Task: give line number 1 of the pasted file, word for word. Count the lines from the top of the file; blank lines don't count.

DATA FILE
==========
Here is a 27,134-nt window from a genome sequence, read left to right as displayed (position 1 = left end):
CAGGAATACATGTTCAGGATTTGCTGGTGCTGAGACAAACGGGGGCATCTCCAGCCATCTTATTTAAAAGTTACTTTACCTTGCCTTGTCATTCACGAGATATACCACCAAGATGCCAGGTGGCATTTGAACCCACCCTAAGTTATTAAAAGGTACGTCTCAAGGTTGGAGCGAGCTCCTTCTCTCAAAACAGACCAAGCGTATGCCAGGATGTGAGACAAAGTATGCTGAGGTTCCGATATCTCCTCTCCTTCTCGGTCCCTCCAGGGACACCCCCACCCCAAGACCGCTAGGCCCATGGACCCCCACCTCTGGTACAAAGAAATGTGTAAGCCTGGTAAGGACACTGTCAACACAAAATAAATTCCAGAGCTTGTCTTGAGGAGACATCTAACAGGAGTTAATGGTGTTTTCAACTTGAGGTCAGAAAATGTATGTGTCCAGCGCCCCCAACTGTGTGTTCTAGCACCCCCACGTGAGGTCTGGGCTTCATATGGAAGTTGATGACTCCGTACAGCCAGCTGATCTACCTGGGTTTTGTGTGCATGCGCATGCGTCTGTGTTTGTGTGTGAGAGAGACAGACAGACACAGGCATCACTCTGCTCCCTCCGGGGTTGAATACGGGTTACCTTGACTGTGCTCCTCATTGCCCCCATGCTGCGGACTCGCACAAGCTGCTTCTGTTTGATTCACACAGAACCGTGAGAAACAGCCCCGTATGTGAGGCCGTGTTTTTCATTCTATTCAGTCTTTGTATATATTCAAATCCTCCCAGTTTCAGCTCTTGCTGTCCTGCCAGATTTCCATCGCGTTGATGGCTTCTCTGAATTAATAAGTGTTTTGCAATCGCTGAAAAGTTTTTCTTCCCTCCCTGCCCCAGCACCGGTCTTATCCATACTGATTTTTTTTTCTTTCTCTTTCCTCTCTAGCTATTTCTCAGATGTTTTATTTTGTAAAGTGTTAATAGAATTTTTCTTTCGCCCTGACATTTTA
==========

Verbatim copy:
Here is a 27,134-nt window from a genome sequence, read left to right as displayed (position 1 = left end):